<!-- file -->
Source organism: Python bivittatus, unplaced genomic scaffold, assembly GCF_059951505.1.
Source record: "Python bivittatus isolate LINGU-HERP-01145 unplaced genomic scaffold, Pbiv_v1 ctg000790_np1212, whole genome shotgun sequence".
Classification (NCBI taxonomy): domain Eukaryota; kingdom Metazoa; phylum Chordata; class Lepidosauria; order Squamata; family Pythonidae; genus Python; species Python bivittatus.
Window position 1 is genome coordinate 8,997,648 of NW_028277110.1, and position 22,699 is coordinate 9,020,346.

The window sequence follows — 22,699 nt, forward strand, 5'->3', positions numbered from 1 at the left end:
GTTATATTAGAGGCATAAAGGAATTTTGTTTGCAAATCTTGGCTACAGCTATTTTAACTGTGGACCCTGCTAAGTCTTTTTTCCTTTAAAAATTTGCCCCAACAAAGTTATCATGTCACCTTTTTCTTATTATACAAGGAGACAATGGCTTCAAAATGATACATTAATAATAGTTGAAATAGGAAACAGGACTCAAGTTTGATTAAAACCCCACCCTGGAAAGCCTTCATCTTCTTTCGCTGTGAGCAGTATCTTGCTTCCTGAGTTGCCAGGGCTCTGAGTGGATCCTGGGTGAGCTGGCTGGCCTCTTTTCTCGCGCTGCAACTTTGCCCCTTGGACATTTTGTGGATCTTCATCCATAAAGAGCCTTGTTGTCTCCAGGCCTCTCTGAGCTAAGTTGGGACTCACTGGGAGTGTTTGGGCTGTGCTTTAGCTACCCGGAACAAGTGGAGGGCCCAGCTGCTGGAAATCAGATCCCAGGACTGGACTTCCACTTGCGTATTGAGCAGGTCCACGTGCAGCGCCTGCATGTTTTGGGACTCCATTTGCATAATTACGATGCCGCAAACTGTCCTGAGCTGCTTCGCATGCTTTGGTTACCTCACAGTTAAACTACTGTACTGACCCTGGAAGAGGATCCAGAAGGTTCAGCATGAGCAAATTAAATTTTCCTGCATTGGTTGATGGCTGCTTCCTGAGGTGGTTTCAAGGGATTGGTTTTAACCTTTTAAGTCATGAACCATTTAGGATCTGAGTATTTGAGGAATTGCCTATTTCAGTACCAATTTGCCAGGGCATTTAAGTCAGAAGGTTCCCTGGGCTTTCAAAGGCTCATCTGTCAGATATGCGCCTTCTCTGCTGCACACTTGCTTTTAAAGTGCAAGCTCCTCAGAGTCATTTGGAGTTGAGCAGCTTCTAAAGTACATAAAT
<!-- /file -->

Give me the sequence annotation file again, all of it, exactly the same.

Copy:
Source organism: Python bivittatus, unplaced genomic scaffold, assembly GCF_059951505.1.
Source record: "Python bivittatus isolate LINGU-HERP-01145 unplaced genomic scaffold, Pbiv_v1 ctg000790_np1212, whole genome shotgun sequence".
Classification (NCBI taxonomy): domain Eukaryota; kingdom Metazoa; phylum Chordata; class Lepidosauria; order Squamata; family Pythonidae; genus Python; species Python bivittatus.
Window position 1 is genome coordinate 8,997,648 of NW_028277110.1, and position 22,699 is coordinate 9,020,346.

The window sequence follows — 22,699 nt, forward strand, 5'->3', positions numbered from 1 at the left end:
GTTATATTAGAGGCATAAAGGAATTTTGTTTGCAAATCTTGGCTACAGCTATTTTAACTGTGGACCCTGCTAAGTCTTTTTTCCTTTAAAAATTTGCCCCAACAAAGTTATCATGTCACCTTTTTCTTATTATACAAGGAGACAATGGCTTCAAAATGATACATTAATAATAGTTGAAATAGGAAACAGGACTCAAGTTTGATTAAAACCCCACCCTGGAAAGCCTTCATCTTCTTTCGCTGTGAGCAGTATCTTGCTTCCTGAGTTGCCAGGGCTCTGAGTGGATCCTGGGTGAGCTGGCTGGCCTCTTTTCTCGCGCTGCAACTTTGCCCCTTGGACATTTTGTGGATCTTCATCCATAAAGAGCCTTGTTGTCTCCAGGCCTCTCTGAGCTAAGTTGGGACTCACTGGGAGTGTTTGGGCTGTGCTTTAGCTACCCGGAACAAGTGGAGGGCCCAGCTGCTGGAAATCAGATCCCAGGACTGGACTTCCACTTGCGTATTGAGCAGGTCCACGTGCAGCGCCTGCATGTTTTGGGACTCCATTTGCATAATTACGATGCCGCAAACTGTCCTGAGCTGCTTCGCATGCTTTGGTTACCTCACAGTTAAACTACTGTACTGACCCTGGAAGAGGATCCAGAAGGTTCAGCATGAGCAAATTAAATTTTCCTGCATTGGTTGATGGCTGCTTCCTGAGGTGGTTTCAAGGGATTGGTTTTAACCTTTTAAGTCATGAACCATTTAGGATCTGAGTATTTGAGGAATTGCCTATTTCAGTACCAATTTGCCAGGGCATTTAAGTCAGAAGGTTCCCTGGGCTTTCAAAGGCTCATCTGTCAGATATGCGCCTTCTCTGCTGCACACTTGCTTTTAAAGTGCAAGCTCCTCAGAGTCATTTGGAGTTGAGCAGCTTCTAAAGTACATAAAT